I was warned in advance by my Australian hosts to bring examples outside of the U.S. newspaper industry. While we're interested in what big news brands are doing to grow their business, they said, U.S. newspapers have the reputation of having given up on news on paper. And that experience is not applicable to Australia — maybe never, but certainly not yet.
As a dutiful speaker, I complied. INMA is a big network with nearly 5,000 members in 80 countries. Plenty of stories to illustrate universal truths.
Throughout the PANPA Future Forum last week in Sydney, this caveat loomed in the back of my head. Through meetings with leading publishers News Ltd. and Fairfax Media, this warning echoed.
Other publishers from South Asia to Europe to Latin America to Africa have told me the same.
The two trains of thought among publishers worldwide are that:
- The United States is an early warning system of consumer and advertiser behaviour.
- Or, that the U.S. publishers have so under-invested in their print products that they have no root system when disruption hits. Thus, the U.S. story is avoidable in other parts of the world.
Lunch with a wise old Australian friend brought together what I sensed at the PANPA forum.
American publishers, he mused, have given up too quickly on print as a platform of lucrative engagement.
Don't confuse migration of eyeballs to digital platforms with the death of the print platform. Don't abandon all efforts to transform print from our only platform of engagement to “one of several platforms.” Just because print might have a smaller impact in the next five years doesn't mean it's a dead platform.
What the Americans get wrong in print, I was told, is projecting a templated, soulless environment for the consumer who wants to slowly browse. In the past decade, this is an increasingly gaunt-looking print environment reflecting poorly on local media brands that haven't gotten a workout in decades. While quality print newspapers should be platforms for deep engagement, U.S. publishers have created tools to get readers in and out of their print pages in shorter and shorter time increments.
Advertisers won't invest in such a platform, my friend said. They don't want to be associated with platforms devoid of sizzle.
Others at the conference had plenty more to say from what they've viewed from afar — volunteering to the American speaker their views of why their national newspaper industry is different from my country's experiences. For example, the U.S. newspaper brands don't stand for anything other than guardians of a professional journalism standard that — to consumers — feel distant, detached, and unemotional. In design, story selection, and locally written news as a percentage of pages printed, the American publishers have fumbled the print environment.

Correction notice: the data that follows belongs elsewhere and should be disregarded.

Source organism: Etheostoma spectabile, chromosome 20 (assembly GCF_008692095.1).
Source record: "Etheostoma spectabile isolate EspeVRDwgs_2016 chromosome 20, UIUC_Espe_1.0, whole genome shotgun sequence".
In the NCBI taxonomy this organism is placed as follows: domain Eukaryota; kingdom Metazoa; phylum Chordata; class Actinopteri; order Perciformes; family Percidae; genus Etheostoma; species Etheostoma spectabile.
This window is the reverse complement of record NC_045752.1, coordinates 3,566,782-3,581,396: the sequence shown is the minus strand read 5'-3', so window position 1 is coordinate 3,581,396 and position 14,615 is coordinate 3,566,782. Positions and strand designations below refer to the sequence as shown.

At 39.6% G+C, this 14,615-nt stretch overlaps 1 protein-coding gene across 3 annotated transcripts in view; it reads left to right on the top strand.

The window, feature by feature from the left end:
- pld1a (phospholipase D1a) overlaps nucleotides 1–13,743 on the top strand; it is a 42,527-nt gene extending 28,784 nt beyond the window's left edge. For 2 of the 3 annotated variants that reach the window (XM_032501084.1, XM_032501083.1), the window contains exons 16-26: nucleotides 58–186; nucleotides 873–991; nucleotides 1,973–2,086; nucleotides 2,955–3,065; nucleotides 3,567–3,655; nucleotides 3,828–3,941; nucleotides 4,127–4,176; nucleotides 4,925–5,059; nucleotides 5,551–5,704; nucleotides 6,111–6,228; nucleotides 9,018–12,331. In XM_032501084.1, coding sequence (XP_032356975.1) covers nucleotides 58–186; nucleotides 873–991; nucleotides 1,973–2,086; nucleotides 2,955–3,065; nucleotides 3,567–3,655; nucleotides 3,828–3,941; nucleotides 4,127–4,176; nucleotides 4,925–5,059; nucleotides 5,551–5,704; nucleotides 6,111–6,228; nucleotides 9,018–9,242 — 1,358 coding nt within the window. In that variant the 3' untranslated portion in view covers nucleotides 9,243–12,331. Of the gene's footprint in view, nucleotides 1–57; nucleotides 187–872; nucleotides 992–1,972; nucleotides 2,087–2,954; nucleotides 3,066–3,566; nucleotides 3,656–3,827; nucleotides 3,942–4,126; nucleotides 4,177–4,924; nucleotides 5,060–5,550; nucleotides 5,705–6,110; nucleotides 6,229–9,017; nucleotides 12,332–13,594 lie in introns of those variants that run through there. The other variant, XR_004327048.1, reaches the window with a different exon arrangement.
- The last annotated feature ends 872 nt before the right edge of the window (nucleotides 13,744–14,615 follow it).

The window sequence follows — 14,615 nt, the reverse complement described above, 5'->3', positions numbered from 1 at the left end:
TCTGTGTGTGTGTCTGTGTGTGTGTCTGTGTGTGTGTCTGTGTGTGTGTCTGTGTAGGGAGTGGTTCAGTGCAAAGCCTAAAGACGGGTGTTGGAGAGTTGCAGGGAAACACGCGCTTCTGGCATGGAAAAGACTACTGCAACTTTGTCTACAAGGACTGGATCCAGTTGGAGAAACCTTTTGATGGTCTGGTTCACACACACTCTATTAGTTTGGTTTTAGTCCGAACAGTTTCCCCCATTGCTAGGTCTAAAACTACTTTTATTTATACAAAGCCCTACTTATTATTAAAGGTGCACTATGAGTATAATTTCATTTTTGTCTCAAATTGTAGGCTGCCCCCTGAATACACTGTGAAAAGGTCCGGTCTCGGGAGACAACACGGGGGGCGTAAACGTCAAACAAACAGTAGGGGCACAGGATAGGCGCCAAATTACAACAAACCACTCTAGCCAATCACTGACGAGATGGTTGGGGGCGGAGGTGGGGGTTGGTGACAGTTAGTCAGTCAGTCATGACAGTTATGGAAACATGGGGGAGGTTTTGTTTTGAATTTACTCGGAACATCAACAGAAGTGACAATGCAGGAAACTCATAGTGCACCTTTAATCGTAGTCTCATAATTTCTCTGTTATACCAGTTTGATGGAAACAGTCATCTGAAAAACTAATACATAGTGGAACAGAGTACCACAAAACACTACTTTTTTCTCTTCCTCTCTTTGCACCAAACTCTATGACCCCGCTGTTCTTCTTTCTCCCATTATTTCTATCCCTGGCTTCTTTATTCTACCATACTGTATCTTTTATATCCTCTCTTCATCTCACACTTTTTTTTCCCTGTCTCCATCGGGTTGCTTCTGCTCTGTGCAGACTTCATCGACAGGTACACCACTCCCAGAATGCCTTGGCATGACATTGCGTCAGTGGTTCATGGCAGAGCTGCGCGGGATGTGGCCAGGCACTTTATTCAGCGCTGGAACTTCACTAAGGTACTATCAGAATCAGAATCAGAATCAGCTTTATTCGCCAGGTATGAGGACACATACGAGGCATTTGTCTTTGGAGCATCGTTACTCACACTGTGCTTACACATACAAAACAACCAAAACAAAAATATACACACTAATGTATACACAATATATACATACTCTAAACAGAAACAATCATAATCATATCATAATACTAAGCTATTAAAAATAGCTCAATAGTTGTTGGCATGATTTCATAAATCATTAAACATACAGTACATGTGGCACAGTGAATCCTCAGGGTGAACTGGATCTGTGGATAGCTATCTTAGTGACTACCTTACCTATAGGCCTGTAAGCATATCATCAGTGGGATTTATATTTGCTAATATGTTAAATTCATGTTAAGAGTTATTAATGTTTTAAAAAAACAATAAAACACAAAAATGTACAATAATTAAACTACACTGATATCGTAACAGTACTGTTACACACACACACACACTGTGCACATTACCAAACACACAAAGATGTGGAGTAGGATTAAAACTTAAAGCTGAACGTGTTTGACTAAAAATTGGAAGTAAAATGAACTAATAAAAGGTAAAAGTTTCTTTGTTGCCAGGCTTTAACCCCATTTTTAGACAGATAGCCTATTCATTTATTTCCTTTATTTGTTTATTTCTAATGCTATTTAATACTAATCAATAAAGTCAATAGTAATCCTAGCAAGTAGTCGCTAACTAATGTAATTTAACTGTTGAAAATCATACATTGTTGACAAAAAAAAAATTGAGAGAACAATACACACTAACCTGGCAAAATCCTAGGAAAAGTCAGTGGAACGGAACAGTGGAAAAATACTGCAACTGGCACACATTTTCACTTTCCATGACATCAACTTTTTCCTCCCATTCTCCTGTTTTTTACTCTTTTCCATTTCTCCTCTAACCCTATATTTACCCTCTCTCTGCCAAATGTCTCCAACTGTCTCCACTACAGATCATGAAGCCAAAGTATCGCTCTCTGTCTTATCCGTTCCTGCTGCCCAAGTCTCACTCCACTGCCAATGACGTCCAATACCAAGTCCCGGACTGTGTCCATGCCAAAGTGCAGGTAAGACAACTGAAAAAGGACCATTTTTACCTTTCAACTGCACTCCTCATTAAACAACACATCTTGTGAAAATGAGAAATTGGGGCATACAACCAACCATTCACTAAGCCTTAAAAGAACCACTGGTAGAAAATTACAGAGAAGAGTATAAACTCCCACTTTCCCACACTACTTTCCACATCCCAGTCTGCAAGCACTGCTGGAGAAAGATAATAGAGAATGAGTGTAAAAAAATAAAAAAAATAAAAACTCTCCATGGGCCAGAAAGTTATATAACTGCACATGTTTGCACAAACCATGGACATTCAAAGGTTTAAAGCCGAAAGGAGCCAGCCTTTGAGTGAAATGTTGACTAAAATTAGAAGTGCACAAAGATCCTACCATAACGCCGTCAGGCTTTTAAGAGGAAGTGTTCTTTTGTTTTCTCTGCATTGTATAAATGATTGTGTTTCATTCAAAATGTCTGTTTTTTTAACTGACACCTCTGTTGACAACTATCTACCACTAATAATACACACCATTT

Sobering. Probably goes too far. Yet interesting perspectives.
By contrast, the conference featured three case studies of newspapers that are getting the print environment emotionally correct: “i” in Portugal, Toronto Star in Canada, and A Crítica in Brazil. The Portuguese newspaper redefines what a brand can be in print with a “daily magazine” design so stunning and different as to defy characterisation. The Toronto Star lives by a set of principles by its most famous owner with a clear “social conscience” viewpoint. And the Amazonian daily A Crítica personifies soulfulness and a reader-first campaign mentality.
The Sydney-based dailies brim with a similar optimistic soul — and are packed with advertising. My friend suggests the two points are related. The Fairfax-owned Sydney Morning Herald and the News Ltd.-owned Daily Telegraph are thick with pages during the week, with virtually all news locally written. The journalism is written in a style and laid out on the page in a way that conveys urgency — local-first, the rest of the world a distant second.
So, how do we reconcile the digital re-wiring of consumer and advertiser markets in the United States, the U.S. newspaper industry's reaction, and this Australian enthusiasm for a resurgence in print that is felt elsewhere in the world?
American publishers are on the front line of digital disruption and are going where the audiences and advertisers appear to be going. By definition, the front line means there's no road map. Mistakes will be made. Yet separate from the recession and the digital disruption, publishers long ago lost a good part of the emotion and soul with their print environments and brands to a point that they're less than satisfying to readers — and, by default, advertisers.
Not all newspapers. Not all features within the printed pages. Yet it is a clear differentiator between print environments in Australia and the United States.
I sense American publishers understand a portion of this, some confiding in me recently that they cut too much in the recent recession.
Yet I would gently suggest that finding emotion and soul isn't about more journalists in a newsroom. It's not about another redesign or a new supplement that updates to 2010 the foundational misalignments dating to the mid-1980s when circulation declines began.
Instead, it's about pounding home your unique reason for existing in your market. A print brand whose every proverbial utterance ends with an exclamation point. Narratives that coalesce around a point of view. A print newspaper that exudes surprise and delight.
The Australian publishers are being disrupted by the internet, too. They enthusiastically embrace the iPad and all manner of mobile devices. Their companies have game plans to transition to multi-media and are far down that road.
Yet they haven't abandoned what it takes to make print a lucrative platform. For that unique value proposition, it's time we all look to Australia.